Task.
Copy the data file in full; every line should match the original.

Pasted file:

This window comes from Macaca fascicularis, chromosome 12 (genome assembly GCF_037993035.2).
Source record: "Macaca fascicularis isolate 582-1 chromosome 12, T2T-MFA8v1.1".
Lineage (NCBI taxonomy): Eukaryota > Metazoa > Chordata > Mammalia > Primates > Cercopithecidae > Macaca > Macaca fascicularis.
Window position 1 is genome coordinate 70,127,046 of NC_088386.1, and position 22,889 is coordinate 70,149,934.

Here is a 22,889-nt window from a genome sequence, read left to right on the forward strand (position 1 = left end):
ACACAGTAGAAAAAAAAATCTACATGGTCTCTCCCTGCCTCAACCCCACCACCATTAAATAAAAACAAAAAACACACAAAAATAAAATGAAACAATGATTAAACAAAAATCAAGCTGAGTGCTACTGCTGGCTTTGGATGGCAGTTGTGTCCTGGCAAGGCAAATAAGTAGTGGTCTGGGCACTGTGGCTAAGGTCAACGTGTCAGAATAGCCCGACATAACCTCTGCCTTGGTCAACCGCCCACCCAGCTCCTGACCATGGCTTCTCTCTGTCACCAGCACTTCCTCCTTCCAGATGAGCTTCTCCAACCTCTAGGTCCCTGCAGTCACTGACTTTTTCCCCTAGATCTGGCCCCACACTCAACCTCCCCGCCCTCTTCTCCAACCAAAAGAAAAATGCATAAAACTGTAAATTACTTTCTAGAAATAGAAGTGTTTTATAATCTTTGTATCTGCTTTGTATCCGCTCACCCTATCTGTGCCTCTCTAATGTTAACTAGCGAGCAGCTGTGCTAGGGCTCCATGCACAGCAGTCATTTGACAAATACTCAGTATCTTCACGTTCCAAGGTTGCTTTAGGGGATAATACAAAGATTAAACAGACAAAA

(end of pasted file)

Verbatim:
This window comes from Macaca fascicularis, chromosome 12 (genome assembly GCF_037993035.2).
Source record: "Macaca fascicularis isolate 582-1 chromosome 12, T2T-MFA8v1.1".
Lineage (NCBI taxonomy): Eukaryota > Metazoa > Chordata > Mammalia > Primates > Cercopithecidae > Macaca > Macaca fascicularis.
Window position 1 is genome coordinate 70,127,046 of NC_088386.1, and position 22,889 is coordinate 70,149,934.

Here is a 22,889-nt window from a genome sequence, read left to right on the forward strand (position 1 = left end):
ACACAGTAGAAAAAAAAATCTACATGGTCTCTCCCTGCCTCAACCCCACCACCATTAAATAAAAACAAAAAACACACAAAAATAAAATGAAACAATGATTAAACAAAAATCAAGCTGAGTGCTACTGCTGGCTTTGGATGGCAGTTGTGTCCTGGCAAGGCAAATAAGTAGTGGTCTGGGCACTGTGGCTAAGGTCAACGTGTCAGAATAGCCCGACATAACCTCTGCCTTGGTCAACCGCCCACCCAGCTCCTGACCATGGCTTCTCTCTGTCACCAGCACTTCCTCCTTCCAGATGAGCTTCTCCAACCTCTAGGTCCCTGCAGTCACTGACTTTTTCCCCTAGATCTGGCCCCACACTCAACCTCCCCGCCCTCTTCTCCAACCAAAAGAAAAATGCATAAAACTGTAAATTACTTTCTAGAAATAGAAGTGTTTTATAATCTTTGTATCTGCTTTGTATCCGCTCACCCTATCTGTGCCTCTCTAATGTTAACTAGCGAGCAGCTGTGCTAGGGCTCCATGCACAGCAGTCATTTGACAAATACTCAGTATCTTCACGTTCCAAGGTTGCTTTAGGGGATAATACAAAGATTAAACAGACAAAA